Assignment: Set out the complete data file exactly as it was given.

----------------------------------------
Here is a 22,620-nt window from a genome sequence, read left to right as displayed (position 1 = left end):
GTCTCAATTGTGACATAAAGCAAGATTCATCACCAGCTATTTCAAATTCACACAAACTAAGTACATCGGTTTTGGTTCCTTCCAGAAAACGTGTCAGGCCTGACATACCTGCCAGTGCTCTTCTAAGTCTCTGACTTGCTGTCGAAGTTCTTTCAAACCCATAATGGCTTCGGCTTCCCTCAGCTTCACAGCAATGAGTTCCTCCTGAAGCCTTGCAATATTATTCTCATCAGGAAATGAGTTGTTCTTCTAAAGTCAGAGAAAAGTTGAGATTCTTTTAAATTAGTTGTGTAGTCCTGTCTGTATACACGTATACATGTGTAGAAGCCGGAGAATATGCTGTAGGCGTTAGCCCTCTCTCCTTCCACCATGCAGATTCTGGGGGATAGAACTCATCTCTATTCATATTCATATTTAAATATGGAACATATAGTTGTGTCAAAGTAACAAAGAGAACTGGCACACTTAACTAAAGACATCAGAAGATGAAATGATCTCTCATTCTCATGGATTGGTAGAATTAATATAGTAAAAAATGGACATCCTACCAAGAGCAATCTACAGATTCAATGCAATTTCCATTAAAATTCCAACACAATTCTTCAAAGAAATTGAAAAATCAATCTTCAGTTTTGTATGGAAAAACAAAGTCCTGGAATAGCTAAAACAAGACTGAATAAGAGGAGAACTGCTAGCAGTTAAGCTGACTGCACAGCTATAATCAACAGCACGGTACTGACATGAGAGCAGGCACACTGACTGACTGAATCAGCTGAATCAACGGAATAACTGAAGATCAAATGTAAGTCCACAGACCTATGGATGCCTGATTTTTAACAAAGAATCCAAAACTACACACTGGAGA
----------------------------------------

Here is a 22,620-nt window from a genome sequence, read left to right as displayed (position 1 = left end):
GTCTCAATTGTGACATAAAGCAAGATTCATCACCAGCTATTTCAAATTCACACAAACTAAGTACATCGGTTTTGGTTCCTTCCAGAAAACGTGTCAGGCCTGACATACCTGCCAGTGCTCTTCTAAGTCTCTGACTTGCTGTCGAAGTTCTTTCAAACCCATAATGGCTTCGGCTTCCCTCAGCTTCACAGCAATGAGTTCCTCCTGAAGCCTTGCAATATTATTCTCATCAGGAAATGAGTTGTTCTTCTAAAGTCAGAGAAAAGTTGAGATTCTTTTAAATTAGTTGTGTAGTCCTGTCTGTATACACGTATACATGTGTAGAAGCCGGAGAATATGCTGTAGGCGTTAGCCCTCTCTCCTTCCACCATGCAGATTCTGGGGGATAGAACTCATCTCTATTCATATTCATATTTAAATATGGAACATATAGTTGTGTCAAAGTAACAAAGAGAACTGGCACACTTAACTAAAGACATCAGAAGATGAAATGATCTCTCATTCTCATGGATTGGTAGAATTAATATAGTAAAAAATGGACATCCTACCAAGAGCAATCTACAGATTCAATGCAATTTCCATTAAAATTCCAACACAATTCTTCAAAGAAATTGAAAAATCAATCTTCAGTTTTGTATGGAAAAACAAAGTCCTGGAATAGCTAAAACAAGACTGAATAAGAGGAGAACTGCTAGCAGTTAAGCTGACTGCACAGCTATAATCAACAGCACGGTACTGACATGAGAGCAGGCACACTGACTGACTGAATCAGCTGAATCAACGGAATAACTGAAGATCAAATGTAAGTCCACAGACCTATGGATGCCTGATTTTTAACAAAGAATCCAAAACTACACACTGGAGA